As always, enjoy and share with your best company!

Eggplant Flan

I am so thankful that one of the many cooking class I’ve taken in Florence was hosted by Mama Florence cooking school because they opened my eyes to the thriving gastronomic scene here! Chefs are taking inspiration from classical Tuscan cooking and creating modern, conceptual dishes. I feel so inspired and exhilarated by the food culture here, from the classic cooking traditions that are centuries old, to the new innovative dishes.

The most recent class I took was called ” Italian Savory Baked Goods“. It was a very intimate class of 4 people and 2 chefs, and was as far from your average “baking” class as you could possibly imagine. We made such a wide variety of baked goods, utilizing the freshest seasonal produce. Our dishes consisted of traditional Tuscan bread, a pumpkin loaf, eggplant flan, escarole salt pie, and a rustic apple cake. However, the star of the class was, without a doubt, the eggplant flan. However, I hesitate to call this a flan because it’s the farthest things from the sweet, sticky dessert we’re familiar with in the states.I had never seen anything like it before and was amazed at how simple it was to prepare, and the amazing flavor profile we were able to coax out of the eggplant. The recipe also utilizes all parts of the eggplant so there is no waste!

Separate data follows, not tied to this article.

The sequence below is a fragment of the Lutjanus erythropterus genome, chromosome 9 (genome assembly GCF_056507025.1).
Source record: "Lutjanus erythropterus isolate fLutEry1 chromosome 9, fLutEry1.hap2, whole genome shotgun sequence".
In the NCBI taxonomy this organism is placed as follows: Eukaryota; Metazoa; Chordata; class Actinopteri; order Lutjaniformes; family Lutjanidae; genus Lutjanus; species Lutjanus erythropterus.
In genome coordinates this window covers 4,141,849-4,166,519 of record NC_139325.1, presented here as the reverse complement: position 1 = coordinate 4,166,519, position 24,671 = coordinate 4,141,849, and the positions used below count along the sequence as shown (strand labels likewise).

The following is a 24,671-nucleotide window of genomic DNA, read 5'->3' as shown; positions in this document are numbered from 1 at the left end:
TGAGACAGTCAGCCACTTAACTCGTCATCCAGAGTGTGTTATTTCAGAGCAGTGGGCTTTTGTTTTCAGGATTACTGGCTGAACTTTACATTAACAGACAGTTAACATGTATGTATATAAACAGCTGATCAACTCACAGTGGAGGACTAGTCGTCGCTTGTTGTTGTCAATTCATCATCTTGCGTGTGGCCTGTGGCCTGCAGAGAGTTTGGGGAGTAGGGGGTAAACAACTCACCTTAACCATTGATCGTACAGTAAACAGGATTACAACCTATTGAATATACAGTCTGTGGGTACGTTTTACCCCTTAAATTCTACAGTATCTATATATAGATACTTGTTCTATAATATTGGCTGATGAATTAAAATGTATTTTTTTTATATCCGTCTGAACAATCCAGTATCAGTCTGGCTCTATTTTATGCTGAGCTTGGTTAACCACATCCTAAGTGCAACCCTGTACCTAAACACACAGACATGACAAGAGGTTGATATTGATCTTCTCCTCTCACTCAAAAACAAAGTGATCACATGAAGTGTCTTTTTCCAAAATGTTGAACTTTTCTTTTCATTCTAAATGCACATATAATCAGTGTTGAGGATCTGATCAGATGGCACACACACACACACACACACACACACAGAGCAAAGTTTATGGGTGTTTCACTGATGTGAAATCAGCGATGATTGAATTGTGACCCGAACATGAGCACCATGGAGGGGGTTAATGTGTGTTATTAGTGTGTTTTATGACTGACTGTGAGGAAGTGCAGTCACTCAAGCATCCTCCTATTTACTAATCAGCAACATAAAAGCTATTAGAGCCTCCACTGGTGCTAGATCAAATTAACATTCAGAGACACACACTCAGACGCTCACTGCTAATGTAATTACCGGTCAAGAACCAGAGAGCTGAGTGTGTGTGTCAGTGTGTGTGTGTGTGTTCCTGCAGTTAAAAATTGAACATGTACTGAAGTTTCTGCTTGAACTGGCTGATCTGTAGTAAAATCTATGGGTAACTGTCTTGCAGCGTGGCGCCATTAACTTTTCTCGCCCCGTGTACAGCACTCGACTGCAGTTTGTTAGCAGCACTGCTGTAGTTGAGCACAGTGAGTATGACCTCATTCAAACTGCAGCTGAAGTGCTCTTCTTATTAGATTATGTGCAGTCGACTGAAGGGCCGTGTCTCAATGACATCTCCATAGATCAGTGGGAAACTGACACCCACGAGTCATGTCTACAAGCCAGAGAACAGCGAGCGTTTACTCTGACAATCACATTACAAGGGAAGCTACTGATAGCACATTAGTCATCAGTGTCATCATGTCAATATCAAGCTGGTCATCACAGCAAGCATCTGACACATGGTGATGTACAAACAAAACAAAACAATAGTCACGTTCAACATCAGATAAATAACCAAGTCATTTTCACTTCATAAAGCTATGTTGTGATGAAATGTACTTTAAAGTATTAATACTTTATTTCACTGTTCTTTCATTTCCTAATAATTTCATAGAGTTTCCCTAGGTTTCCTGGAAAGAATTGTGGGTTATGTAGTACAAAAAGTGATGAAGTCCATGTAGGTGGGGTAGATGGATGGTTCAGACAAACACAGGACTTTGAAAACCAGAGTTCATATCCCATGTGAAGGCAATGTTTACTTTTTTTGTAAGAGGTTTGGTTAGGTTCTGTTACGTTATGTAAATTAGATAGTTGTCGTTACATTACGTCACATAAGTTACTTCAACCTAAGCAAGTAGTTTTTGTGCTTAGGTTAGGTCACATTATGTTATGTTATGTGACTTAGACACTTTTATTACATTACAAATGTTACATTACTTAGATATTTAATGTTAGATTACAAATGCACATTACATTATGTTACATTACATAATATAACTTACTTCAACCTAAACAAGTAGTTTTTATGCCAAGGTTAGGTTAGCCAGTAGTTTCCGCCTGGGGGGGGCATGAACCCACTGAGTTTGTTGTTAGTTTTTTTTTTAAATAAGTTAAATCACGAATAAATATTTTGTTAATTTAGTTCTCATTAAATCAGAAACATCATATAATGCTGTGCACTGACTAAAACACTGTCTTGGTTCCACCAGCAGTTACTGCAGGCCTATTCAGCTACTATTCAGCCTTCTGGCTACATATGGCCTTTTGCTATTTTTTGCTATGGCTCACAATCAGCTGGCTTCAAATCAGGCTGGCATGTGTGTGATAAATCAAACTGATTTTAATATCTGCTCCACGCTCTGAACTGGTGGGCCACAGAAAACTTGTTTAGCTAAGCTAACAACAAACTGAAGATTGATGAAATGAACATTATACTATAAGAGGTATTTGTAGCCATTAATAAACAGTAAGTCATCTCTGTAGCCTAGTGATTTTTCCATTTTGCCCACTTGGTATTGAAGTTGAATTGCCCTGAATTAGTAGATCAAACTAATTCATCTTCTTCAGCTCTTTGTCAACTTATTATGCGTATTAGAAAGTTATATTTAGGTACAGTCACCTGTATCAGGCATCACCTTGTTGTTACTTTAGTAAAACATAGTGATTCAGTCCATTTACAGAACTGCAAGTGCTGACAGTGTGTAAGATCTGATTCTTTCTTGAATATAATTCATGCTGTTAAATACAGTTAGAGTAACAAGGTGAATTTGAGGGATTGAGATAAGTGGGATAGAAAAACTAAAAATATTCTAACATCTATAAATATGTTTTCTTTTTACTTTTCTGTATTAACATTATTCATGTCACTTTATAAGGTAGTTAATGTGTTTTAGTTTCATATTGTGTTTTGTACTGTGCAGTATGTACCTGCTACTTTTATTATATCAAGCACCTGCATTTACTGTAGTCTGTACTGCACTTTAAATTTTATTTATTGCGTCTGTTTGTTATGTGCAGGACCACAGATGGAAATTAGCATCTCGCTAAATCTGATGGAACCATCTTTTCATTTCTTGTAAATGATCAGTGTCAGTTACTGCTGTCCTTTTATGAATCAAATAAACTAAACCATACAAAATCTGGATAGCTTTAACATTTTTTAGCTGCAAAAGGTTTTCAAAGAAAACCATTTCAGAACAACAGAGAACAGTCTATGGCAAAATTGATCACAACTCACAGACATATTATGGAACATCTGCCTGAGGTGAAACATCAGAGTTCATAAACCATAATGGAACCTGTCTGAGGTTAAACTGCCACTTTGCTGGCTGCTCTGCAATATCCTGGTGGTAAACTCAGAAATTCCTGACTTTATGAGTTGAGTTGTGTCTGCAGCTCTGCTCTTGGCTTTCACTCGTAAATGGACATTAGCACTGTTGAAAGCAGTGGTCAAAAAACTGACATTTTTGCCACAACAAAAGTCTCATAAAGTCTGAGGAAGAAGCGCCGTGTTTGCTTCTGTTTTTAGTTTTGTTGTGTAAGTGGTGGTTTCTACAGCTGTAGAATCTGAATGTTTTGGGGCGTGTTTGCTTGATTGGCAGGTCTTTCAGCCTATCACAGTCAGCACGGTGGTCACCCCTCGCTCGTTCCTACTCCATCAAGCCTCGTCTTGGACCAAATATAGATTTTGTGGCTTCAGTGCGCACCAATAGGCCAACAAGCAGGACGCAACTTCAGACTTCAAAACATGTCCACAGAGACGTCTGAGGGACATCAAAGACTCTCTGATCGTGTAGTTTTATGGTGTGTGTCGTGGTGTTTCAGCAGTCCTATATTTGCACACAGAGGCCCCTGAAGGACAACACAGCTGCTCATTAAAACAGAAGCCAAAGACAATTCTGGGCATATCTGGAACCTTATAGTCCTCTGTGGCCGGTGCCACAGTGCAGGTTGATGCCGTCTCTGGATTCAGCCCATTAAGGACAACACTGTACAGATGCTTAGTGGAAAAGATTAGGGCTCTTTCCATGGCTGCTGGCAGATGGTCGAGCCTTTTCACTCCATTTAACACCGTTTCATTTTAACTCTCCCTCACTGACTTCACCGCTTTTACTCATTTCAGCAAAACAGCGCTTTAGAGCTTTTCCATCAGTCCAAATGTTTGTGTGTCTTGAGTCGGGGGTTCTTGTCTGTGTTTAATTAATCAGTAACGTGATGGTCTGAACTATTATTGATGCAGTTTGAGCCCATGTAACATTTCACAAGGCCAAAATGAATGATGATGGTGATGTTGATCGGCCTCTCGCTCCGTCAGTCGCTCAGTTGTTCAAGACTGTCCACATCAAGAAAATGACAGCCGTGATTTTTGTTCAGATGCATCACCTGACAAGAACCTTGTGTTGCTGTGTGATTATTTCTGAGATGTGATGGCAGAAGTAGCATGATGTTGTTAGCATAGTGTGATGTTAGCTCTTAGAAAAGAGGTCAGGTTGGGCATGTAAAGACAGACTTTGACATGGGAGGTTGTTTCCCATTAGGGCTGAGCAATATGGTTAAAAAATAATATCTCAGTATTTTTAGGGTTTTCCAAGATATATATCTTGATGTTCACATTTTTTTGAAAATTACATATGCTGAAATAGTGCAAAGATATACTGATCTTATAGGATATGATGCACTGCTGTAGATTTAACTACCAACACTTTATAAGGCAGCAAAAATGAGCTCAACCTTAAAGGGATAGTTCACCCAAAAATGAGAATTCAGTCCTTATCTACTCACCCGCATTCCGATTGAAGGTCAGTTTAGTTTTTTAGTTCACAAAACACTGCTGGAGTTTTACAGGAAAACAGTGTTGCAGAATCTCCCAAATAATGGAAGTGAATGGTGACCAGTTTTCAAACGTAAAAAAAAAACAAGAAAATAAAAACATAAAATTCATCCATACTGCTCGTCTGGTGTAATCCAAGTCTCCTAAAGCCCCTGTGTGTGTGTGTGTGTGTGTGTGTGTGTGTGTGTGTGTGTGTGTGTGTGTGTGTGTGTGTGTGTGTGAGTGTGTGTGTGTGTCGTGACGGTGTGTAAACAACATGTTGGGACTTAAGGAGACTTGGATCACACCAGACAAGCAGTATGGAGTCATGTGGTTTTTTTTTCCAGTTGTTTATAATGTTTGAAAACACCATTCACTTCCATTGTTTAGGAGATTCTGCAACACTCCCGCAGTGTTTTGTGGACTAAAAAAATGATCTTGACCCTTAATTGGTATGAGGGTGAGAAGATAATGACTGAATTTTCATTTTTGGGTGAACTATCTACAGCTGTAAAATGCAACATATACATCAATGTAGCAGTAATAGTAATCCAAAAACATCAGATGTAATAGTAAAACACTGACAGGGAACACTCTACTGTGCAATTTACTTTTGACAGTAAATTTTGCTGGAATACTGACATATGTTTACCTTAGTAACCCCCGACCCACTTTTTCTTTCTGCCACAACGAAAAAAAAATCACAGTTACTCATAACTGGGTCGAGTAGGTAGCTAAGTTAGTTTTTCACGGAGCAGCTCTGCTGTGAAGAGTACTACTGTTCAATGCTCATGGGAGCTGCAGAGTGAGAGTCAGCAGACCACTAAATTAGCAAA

Ingredients

3 tsps extra virgin olive oil

2 large eggplants

1 red onion, diced finely

2 tomatoes

2 bunches either mint or basil

2 eggs, lightly beaten

2.25 ounces grated parmesan cheese

bread crumbs

1 1/4 tsps fine grain salt

butter and flour (to prepare baking dishes)

Add half of the olive oil into a sauté pan and add diced onion. Allow to cook until softened, approximately 10 minutes. Peel the eggplant, conserving the peels in order to line the baking container for your flan. Cut eggplant into cubes about 1/4″ in size, and add to the softened onion. Raise the heat slightly, add the bunches of either mint or basil. Add salt and let cook for approximately 25 minutes, adding water if necessary to avoid sticking to the pan (keep in mind that at the end of cooking, the eggplant should be dry without any excess liquid in your pan).

While the eggplant is cooking, boil water in a large sauce pan. Add salt and lower the heat. Add the eggplant peels and let cook between 2-3 minutes. Using a slotted spoon, remove the peels from the boiling water and lay out on a dish to allow to cool. Preheat oven to 350F. Grease and flour each muffin form in a standard 12-muffin tray. Gently place eggplant peels on the bottom of each muffin form in the shape of an “x.” Press each peel to the bottom of the form, and let excess drape outside of form. Fill with eggplant flan and use the extra peel from outside the form to sit on top of the flan, as if you’re closing a lid over the flan.